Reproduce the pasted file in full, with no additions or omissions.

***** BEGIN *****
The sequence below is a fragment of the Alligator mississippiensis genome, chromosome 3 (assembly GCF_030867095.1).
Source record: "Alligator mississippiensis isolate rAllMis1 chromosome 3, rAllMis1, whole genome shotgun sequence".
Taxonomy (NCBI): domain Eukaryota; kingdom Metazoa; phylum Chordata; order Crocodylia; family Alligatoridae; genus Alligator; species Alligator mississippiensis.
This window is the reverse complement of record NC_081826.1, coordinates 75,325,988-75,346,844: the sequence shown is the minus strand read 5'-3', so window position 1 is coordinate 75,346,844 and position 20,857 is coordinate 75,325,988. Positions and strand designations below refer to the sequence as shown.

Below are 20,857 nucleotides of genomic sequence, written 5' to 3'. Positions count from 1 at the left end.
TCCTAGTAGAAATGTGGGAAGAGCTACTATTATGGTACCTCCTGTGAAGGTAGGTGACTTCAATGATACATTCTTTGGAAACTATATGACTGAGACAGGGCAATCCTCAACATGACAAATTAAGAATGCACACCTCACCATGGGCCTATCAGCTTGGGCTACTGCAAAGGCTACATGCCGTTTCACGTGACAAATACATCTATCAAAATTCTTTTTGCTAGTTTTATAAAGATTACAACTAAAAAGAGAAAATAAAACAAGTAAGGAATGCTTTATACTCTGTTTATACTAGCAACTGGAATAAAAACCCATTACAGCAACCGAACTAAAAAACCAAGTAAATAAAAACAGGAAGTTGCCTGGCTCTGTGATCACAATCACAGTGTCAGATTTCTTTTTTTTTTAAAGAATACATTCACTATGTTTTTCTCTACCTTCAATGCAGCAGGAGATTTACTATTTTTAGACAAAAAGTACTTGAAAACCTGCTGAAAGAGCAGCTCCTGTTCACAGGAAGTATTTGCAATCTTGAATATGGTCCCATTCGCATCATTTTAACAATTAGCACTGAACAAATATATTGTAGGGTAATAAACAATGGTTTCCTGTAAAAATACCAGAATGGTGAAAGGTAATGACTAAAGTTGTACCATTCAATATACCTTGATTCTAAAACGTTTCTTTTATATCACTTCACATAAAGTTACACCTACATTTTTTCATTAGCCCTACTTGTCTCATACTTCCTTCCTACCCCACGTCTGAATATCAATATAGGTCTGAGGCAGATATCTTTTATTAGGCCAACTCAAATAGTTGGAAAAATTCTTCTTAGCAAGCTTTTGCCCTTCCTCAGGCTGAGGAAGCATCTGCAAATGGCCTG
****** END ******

The sequence below is a fragment of the Alligator mississippiensis genome, chromosome 3 (assembly GCF_030867095.1).
Source record: "Alligator mississippiensis isolate rAllMis1 chromosome 3, rAllMis1, whole genome shotgun sequence".
Taxonomy (NCBI): domain Eukaryota; kingdom Metazoa; phylum Chordata; order Crocodylia; family Alligatoridae; genus Alligator; species Alligator mississippiensis.
This window is the reverse complement of record NC_081826.1, coordinates 75,325,988-75,346,844: the sequence shown is the minus strand read 5'-3', so window position 1 is coordinate 75,346,844 and position 20,857 is coordinate 75,325,988. Positions and strand designations below refer to the sequence as shown.

Below are 20,857 nucleotides of genomic sequence, written 5' to 3'. Positions count from 1 at the left end.
TCCTAGTAGAAATGTGGGAAGAGCTACTATTATGGTACCTCCTGTGAAGGTAGGTGACTTCAATGATACATTCTTTGGAAACTATATGACTGAGACAGGGCAATCCTCAACATGACAAATTAAGAATGCACACCTCACCATGGGCCTATCAGCTTGGGCTACTGCAAAGGCTACATGCCGTTTCACGTGACAAATACATCTATCAAAATTCTTTTTGCTAGTTTTATAAAGATTACAACTAAAAAGAGAAAATAAAACAAGTAAGGAATGCTTTATACTCTGTTTATACTAGCAACTGGAATAAAAACCCATTACAGCAACCGAACTAAAAAACCAAGTAAATAAAAACAGGAAGTTGCCTGGCTCTGTGATCACAATCACAGTGTCAGATTTCTTTTTTTTTTAAAGAATACATTCACTATGTTTTTCTCTACCTTCAATGCAGCAGGAGATTTACTATTTTTAGACAAAAAGTACTTGAAAACCTGCTGAAAGAGCAGCTCCTGTTCACAGGAAGTATTTGCAATCTTGAATATGGTCCCATTCGCATCATTTTAACAATTAGCACTGAACAAATATATTGTAGGGTAATAAACAATGGTTTCCTGTAAAAATACCAGAATGGTGAAAGGTAATGACTAAAGTTGTACCATTCAATATACCTTGATTCTAAAACGTTTCTTTTATATCACTTCACATAAAGTTACACCTACATTTTTTCATTAGCCCTACTTGTCTCATACTTCCTTCCTACCCCACGTCTGAATATCAATATAGGTCTGAGGCAGATATCTTTTATTAGGCCAACTCAAATAGTTGGAAAAATTCTTCTTAGCAAGCTTTTGCCCTTCCTCAGGCTGAGGAAGCATCTGCAAATGGCCTG